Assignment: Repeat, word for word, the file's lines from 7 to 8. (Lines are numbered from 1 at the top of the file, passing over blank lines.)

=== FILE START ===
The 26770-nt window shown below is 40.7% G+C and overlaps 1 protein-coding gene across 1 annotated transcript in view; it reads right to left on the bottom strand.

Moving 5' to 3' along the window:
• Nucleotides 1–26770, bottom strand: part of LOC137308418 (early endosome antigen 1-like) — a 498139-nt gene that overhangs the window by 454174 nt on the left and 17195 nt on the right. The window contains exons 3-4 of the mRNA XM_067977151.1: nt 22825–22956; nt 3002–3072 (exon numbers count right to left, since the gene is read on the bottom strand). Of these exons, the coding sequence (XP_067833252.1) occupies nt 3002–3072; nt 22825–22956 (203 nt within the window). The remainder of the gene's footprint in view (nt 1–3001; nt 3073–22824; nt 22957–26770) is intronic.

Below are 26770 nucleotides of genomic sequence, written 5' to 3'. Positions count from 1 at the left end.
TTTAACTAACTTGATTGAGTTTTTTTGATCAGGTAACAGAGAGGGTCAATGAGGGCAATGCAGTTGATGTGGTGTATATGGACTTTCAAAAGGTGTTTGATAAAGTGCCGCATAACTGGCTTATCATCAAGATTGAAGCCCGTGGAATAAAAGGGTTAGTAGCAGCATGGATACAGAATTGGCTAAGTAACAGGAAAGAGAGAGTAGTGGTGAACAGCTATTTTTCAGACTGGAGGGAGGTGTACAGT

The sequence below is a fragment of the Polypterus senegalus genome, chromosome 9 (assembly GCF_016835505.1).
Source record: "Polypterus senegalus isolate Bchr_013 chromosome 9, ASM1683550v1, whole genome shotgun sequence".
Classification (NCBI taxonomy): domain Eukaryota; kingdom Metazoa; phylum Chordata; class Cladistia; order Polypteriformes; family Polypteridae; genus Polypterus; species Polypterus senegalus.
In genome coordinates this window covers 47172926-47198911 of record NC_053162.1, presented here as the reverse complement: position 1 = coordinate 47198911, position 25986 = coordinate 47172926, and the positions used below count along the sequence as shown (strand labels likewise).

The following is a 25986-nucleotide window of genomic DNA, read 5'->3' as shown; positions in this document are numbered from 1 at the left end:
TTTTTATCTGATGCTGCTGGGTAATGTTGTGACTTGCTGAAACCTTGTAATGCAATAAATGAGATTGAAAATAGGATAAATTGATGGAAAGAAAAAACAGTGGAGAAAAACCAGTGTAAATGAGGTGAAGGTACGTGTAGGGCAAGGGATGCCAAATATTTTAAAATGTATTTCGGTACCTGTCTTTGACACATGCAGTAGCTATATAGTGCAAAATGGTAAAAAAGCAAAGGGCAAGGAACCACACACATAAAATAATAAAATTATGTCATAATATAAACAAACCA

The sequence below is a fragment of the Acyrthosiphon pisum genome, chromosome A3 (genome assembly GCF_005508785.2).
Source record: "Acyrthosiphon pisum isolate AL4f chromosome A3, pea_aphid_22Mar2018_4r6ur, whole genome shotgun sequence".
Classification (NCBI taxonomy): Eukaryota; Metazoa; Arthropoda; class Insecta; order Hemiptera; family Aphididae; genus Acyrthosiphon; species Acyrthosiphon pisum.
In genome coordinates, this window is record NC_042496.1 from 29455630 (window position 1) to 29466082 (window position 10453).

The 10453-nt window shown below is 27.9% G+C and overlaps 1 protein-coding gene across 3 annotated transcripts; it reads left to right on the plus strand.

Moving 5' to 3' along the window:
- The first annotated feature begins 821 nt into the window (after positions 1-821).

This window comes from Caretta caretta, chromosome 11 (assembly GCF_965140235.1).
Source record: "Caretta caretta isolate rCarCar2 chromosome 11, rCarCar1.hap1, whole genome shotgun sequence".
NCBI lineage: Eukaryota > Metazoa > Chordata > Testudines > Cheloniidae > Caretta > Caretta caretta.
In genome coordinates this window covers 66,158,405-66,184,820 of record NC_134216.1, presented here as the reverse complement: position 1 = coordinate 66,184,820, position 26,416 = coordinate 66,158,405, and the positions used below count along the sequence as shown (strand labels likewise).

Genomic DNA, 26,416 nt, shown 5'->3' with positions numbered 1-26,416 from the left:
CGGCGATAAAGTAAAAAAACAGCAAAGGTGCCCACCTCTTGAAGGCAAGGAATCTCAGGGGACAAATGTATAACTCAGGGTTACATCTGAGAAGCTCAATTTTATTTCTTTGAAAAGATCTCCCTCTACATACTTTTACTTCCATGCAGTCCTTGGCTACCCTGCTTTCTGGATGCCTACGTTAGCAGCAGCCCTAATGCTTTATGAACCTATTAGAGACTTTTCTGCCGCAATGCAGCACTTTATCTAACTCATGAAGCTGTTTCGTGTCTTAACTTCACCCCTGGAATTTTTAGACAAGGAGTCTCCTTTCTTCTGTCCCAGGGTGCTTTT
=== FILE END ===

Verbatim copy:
Source record: "Polypterus senegalus isolate Bchr_013 chromosome 9, ASM1683550v1, whole genome shotgun sequence".
Classification (NCBI taxonomy): domain Eukaryota; kingdom Metazoa; phylum Chordata; class Cladistia; order Polypteriformes; family Polypteridae; genus Polypterus; species Polypterus senegalus.